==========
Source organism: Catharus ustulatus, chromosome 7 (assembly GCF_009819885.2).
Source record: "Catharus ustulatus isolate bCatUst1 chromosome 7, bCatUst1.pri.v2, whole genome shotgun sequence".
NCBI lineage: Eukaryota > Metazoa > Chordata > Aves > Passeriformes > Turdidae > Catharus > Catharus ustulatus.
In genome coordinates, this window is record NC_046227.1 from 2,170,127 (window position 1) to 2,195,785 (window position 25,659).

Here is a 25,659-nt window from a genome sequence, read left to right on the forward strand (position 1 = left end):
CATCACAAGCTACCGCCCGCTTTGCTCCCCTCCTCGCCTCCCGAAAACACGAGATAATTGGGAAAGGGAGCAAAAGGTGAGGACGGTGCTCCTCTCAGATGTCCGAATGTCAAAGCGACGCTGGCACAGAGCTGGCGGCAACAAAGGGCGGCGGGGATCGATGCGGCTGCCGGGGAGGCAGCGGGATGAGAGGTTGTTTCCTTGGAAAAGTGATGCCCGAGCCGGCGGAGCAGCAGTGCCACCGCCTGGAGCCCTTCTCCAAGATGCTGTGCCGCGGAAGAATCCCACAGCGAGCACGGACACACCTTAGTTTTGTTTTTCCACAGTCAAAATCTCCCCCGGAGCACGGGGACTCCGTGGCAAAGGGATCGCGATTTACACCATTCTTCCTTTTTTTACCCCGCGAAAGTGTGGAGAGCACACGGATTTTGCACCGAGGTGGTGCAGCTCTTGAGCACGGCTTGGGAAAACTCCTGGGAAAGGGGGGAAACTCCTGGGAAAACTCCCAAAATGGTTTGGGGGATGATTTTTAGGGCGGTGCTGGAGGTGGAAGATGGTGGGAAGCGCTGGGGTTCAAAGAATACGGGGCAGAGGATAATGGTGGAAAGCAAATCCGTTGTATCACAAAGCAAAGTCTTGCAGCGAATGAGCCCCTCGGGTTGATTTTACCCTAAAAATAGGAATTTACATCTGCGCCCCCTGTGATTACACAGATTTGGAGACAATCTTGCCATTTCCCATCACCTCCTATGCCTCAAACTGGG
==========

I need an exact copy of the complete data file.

Source organism: Catharus ustulatus, chromosome 7 (assembly GCF_009819885.2).
Source record: "Catharus ustulatus isolate bCatUst1 chromosome 7, bCatUst1.pri.v2, whole genome shotgun sequence".
NCBI lineage: Eukaryota > Metazoa > Chordata > Aves > Passeriformes > Turdidae > Catharus > Catharus ustulatus.
In genome coordinates, this window is record NC_046227.1 from 2,170,127 (window position 1) to 2,195,785 (window position 25,659).

Here is a 25,659-nt window from a genome sequence, read left to right on the forward strand (position 1 = left end):
CATCACAAGCTACCGCCCGCTTTGCTCCCCTCCTCGCCTCCCGAAAACACGAGATAATTGGGAAAGGGAGCAAAAGGTGAGGACGGTGCTCCTCTCAGATGTCCGAATGTCAAAGCGACGCTGGCACAGAGCTGGCGGCAACAAAGGGCGGCGGGGATCGATGCGGCTGCCGGGGAGGCAGCGGGATGAGAGGTTGTTTCCTTGGAAAAGTGATGCCCGAGCCGGCGGAGCAGCAGTGCCACCGCCTGGAGCCCTTCTCCAAGATGCTGTGCCGCGGAAGAATCCCACAGCGAGCACGGACACACCTTAGTTTTGTTTTTCCACAGTCAAAATCTCCCCCGGAGCACGGGGACTCCGTGGCAAAGGGATCGCGATTTACACCATTCTTCCTTTTTTTACCCCGCGAAAGTGTGGAGAGCACACGGATTTTGCACCGAGGTGGTGCAGCTCTTGAGCACGGCTTGGGAAAACTCCTGGGAAAGGGGGGAAACTCCTGGGAAAACTCCCAAAATGGTTTGGGGGATGATTTTTAGGGCGGTGCTGGAGGTGGAAGATGGTGGGAAGCGCTGGGGTTCAAAGAATACGGGGCAGAGGATAATGGTGGAAAGCAAATCCGTTGTATCACAAAGCAAAGTCTTGCAGCGAATGAGCCCCTCGGGTTGATTTTACCCTAAAAATAGGAATTTACATCTGCGCCCCCTGTGATTACACAGATTTGGAGACAATCTTGCCATTTCCCATCACCTCCTATGCCTCAAACTGGG